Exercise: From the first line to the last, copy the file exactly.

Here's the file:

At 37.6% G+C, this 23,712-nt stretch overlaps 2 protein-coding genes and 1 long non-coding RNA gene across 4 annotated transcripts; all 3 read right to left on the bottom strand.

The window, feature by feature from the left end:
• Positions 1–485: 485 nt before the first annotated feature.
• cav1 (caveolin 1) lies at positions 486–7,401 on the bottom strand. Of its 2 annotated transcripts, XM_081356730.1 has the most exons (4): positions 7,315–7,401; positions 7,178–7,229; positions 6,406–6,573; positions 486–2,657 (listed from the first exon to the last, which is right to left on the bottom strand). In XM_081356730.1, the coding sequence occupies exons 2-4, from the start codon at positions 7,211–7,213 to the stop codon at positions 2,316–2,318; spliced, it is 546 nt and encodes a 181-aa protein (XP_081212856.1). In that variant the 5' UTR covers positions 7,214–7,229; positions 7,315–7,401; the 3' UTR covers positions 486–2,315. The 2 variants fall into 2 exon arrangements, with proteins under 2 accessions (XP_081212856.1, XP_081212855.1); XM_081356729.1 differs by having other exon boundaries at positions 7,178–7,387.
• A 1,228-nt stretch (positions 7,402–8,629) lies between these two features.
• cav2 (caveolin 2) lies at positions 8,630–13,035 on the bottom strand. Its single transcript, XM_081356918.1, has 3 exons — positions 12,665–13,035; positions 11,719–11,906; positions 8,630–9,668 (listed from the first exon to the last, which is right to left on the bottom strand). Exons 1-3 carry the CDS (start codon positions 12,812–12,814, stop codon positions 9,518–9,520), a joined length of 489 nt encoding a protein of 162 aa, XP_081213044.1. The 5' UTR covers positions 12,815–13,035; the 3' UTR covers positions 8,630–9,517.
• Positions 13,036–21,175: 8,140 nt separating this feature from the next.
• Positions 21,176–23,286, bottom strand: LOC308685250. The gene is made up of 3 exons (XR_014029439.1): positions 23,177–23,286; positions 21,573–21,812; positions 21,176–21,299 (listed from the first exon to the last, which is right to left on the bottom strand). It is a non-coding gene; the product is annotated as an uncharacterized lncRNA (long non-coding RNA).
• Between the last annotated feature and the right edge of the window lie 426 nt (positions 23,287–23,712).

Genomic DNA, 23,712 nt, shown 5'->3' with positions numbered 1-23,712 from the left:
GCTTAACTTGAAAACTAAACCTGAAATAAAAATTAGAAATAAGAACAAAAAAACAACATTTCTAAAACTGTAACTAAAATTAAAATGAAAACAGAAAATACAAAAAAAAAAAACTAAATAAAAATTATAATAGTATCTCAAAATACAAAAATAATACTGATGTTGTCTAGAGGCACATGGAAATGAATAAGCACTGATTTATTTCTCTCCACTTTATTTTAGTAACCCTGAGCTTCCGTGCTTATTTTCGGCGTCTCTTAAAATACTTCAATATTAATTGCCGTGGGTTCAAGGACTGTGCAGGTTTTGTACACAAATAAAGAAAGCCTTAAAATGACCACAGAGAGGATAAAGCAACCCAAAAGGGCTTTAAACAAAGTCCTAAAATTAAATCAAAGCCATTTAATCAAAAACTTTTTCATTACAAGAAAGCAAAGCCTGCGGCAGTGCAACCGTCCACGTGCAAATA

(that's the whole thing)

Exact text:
At 37.6% G+C, this 23,712-nt stretch overlaps 2 protein-coding genes and 1 long non-coding RNA gene across 4 annotated transcripts; all 3 read right to left on the bottom strand.

The window, feature by feature from the left end:
• Positions 1–485: 485 nt before the first annotated feature.
• cav1 (caveolin 1) lies at positions 486–7,401 on the bottom strand. Of its 2 annotated transcripts, XM_081356730.1 has the most exons (4): positions 7,315–7,401; positions 7,178–7,229; positions 6,406–6,573; positions 486–2,657 (listed from the first exon to the last, which is right to left on the bottom strand). In XM_081356730.1, the coding sequence occupies exons 2-4, from the start codon at positions 7,211–7,213 to the stop codon at positions 2,316–2,318; spliced, it is 546 nt and encodes a 181-aa protein (XP_081212856.1). In that variant the 5' UTR covers positions 7,214–7,229; positions 7,315–7,401; the 3' UTR covers positions 486–2,315. The 2 variants fall into 2 exon arrangements, with proteins under 2 accessions (XP_081212856.1, XP_081212855.1); XM_081356729.1 differs by having other exon boundaries at positions 7,178–7,387.
• A 1,228-nt stretch (positions 7,402–8,629) lies between these two features.
• cav2 (caveolin 2) lies at positions 8,630–13,035 on the bottom strand. Its single transcript, XM_081356918.1, has 3 exons — positions 12,665–13,035; positions 11,719–11,906; positions 8,630–9,668 (listed from the first exon to the last, which is right to left on the bottom strand). Exons 1-3 carry the CDS (start codon positions 12,812–12,814, stop codon positions 9,518–9,520), a joined length of 489 nt encoding a protein of 162 aa, XP_081213044.1. The 5' UTR covers positions 12,815–13,035; the 3' UTR covers positions 8,630–9,517.
• Positions 13,036–21,175: 8,140 nt separating this feature from the next.
• Positions 21,176–23,286, bottom strand: LOC308685250. The gene is made up of 3 exons (XR_014029439.1): positions 23,177–23,286; positions 21,573–21,812; positions 21,176–21,299 (listed from the first exon to the last, which is right to left on the bottom strand). It is a non-coding gene; the product is annotated as an uncharacterized lncRNA (long non-coding RNA).
• Between the last annotated feature and the right edge of the window lie 426 nt (positions 23,287–23,712).

Genomic DNA, 23,712 nt, shown 5'->3' with positions numbered 1-23,712 from the left:
GCTTAACTTGAAAACTAAACCTGAAATAAAAATTAGAAATAAGAACAAAAAAACAACATTTCTAAAACTGTAACTAAAATTAAAATGAAAACAGAAAATACAAAAAAAAAAAACTAAATAAAAATTATAATAGTATCTCAAAATACAAAAATAATACTGATGTTGTCTAGAGGCACATGGAAATGAATAAGCACTGATTTATTTCTCTCCACTTTATTTTAGTAACCCTGAGCTTCCGTGCTTATTTTCGGCGTCTCTTAAAATACTTCAATATTAATTGCCGTGGGTTCAAGGACTGTGCAGGTTTTGTACACAAATAAAGAAAGCCTTAAAATGACCACAGAGAGGATAAAGCAACCCAAAAGGGCTTTAAACAAAGTCCTAAAATTAAATCAAAGCCATTTAATCAAAAACTTTTTCATTACAAGAAAGCAAAGCCTGCGGCAGTGCAACCGTCCACGTGCAAATA